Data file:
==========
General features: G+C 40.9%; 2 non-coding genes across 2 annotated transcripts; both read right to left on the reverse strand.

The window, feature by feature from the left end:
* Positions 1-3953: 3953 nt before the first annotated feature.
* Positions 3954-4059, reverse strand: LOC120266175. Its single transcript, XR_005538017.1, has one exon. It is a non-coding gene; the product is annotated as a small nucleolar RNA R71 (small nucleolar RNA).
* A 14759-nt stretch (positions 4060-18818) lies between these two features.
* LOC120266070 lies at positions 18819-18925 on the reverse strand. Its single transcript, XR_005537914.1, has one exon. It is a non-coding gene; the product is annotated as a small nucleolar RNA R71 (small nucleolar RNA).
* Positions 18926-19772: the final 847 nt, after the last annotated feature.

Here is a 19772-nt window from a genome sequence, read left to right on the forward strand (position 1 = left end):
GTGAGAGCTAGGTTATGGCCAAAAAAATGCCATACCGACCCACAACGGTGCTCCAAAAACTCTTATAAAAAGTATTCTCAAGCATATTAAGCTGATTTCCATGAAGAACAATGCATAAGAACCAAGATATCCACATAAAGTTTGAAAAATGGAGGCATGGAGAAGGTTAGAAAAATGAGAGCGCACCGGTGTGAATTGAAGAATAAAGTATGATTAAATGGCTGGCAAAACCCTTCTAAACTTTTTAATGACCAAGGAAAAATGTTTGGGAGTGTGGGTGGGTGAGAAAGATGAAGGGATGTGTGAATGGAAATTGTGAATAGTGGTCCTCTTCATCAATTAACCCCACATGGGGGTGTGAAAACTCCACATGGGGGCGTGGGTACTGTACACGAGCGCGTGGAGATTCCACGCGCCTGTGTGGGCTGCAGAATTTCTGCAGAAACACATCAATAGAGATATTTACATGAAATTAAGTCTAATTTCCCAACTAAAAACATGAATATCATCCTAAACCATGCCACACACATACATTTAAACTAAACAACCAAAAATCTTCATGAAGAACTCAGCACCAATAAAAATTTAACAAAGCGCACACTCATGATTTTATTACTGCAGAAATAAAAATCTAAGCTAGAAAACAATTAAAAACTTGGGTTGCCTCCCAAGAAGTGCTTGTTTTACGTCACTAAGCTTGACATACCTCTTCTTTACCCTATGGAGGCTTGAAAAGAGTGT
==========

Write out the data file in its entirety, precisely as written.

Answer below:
General features: G+C 40.9%; 2 non-coding genes across 2 annotated transcripts; both read right to left on the reverse strand.

The window, feature by feature from the left end:
* Positions 1-3953: 3953 nt before the first annotated feature.
* Positions 3954-4059, reverse strand: LOC120266175. Its single transcript, XR_005538017.1, has one exon. It is a non-coding gene; the product is annotated as a small nucleolar RNA R71 (small nucleolar RNA).
* A 14759-nt stretch (positions 4060-18818) lies between these two features.
* LOC120266070 lies at positions 18819-18925 on the reverse strand. Its single transcript, XR_005537914.1, has one exon. It is a non-coding gene; the product is annotated as a small nucleolar RNA R71 (small nucleolar RNA).
* Positions 18926-19772: the final 847 nt, after the last annotated feature.

Here is a 19772-nt window from a genome sequence, read left to right on the forward strand (position 1 = left end):
GTGAGAGCTAGGTTATGGCCAAAAAAATGCCATACCGACCCACAACGGTGCTCCAAAAACTCTTATAAAAAGTATTCTCAAGCATATTAAGCTGATTTCCATGAAGAACAATGCATAAGAACCAAGATATCCACATAAAGTTTGAAAAATGGAGGCATGGAGAAGGTTAGAAAAATGAGAGCGCACCGGTGTGAATTGAAGAATAAAGTATGATTAAATGGCTGGCAAAACCCTTCTAAACTTTTTAATGACCAAGGAAAAATGTTTGGGAGTGTGGGTGGGTGAGAAAGATGAAGGGATGTGTGAATGGAAATTGTGAATAGTGGTCCTCTTCATCAATTAACCCCACATGGGGGTGTGAAAACTCCACATGGGGGCGTGGGTACTGTACACGAGCGCGTGGAGATTCCACGCGCCTGTGTGGGCTGCAGAATTTCTGCAGAAACACATCAATAGAGATATTTACATGAAATTAAGTCTAATTTCCCAACTAAAAACATGAATATCATCCTAAACCATGCCACACACATACATTTAAACTAAACAACCAAAAATCTTCATGAAGAACTCAGCACCAATAAAAATTTAACAAAGCGCACACTCATGATTTTATTACTGCAGAAATAAAAATCTAAGCTAGAAAACAATTAAAAACTTGGGTTGCCTCCCAAGAAGTGCTTGTTTTACGTCACTAAGCTTGACATACCTCTTCTTTACCCTATGGAGGCTTGAAAAGAGTGT